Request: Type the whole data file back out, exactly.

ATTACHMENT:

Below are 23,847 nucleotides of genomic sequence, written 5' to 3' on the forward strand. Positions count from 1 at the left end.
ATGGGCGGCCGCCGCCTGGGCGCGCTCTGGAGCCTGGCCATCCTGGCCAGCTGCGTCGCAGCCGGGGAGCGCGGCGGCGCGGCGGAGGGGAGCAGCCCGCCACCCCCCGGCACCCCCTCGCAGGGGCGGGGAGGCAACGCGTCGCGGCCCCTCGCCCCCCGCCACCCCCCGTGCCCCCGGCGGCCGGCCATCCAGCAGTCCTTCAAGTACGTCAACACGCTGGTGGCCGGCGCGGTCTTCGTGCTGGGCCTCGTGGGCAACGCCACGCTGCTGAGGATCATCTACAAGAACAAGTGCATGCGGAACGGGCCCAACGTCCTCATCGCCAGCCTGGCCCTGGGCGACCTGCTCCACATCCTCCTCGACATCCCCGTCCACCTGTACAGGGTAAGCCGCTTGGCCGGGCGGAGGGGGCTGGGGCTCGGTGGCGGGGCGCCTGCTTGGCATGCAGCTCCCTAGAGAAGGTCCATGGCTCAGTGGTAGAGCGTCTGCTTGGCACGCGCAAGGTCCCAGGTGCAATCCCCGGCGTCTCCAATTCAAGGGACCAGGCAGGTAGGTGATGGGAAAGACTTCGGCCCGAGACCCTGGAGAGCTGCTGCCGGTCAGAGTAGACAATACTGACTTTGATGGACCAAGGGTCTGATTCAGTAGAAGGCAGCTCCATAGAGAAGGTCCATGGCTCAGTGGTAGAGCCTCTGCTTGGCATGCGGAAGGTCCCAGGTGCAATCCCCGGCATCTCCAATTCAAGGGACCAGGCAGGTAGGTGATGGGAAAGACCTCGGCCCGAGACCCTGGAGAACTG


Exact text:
Below are 23,847 nucleotides of genomic sequence, written 5' to 3' on the forward strand. Positions count from 1 at the left end.
ATGGGCGGCCGCCGCCTGGGCGCGCTCTGGAGCCTGGCCATCCTGGCCAGCTGCGTCGCAGCCGGGGAGCGCGGCGGCGCGGCGGAGGGGAGCAGCCCGCCACCCCCCGGCACCCCCTCGCAGGGGCGGGGAGGCAACGCGTCGCGGCCCCTCGCCCCCCGCCACCCCCCGTGCCCCCGGCGGCCGGCCATCCAGCAGTCCTTCAAGTACGTCAACACGCTGGTGGCCGGCGCGGTCTTCGTGCTGGGCCTCGTGGGCAACGCCACGCTGCTGAGGATCATCTACAAGAACAAGTGCATGCGGAACGGGCCCAACGTCCTCATCGCCAGCCTGGCCCTGGGCGACCTGCTCCACATCCTCCTCGACATCCCCGTCCACCTGTACAGGGTAAGCCGCTTGGCCGGGCGGAGGGGGCTGGGGCTCGGTGGCGGGGCGCCTGCTTGGCATGCAGCTCCCTAGAGAAGGTCCATGGCTCAGTGGTAGAGCGTCTGCTTGGCACGCGCAAGGTCCCAGGTGCAATCCCCGGCGTCTCCAATTCAAGGGACCAGGCAGGTAGGTGATGGGAAAGACTTCGGCCCGAGACCCTGGAGAGCTGCTGCCGGTCAGAGTAGACAATACTGACTTTGATGGACCAAGGGTCTGATTCAGTAGAAGGCAGCTCCATAGAGAAGGTCCATGGCTCAGTGGTAGAGCCTCTGCTTGGCATGCGGAAGGTCCCAGGTGCAATCCCCGGCATCTCCAATTCAAGGGACCAGGCAGGTAGGTGATGGGAAAGACCTCGGCCCGAGACCCTGGAGAACTG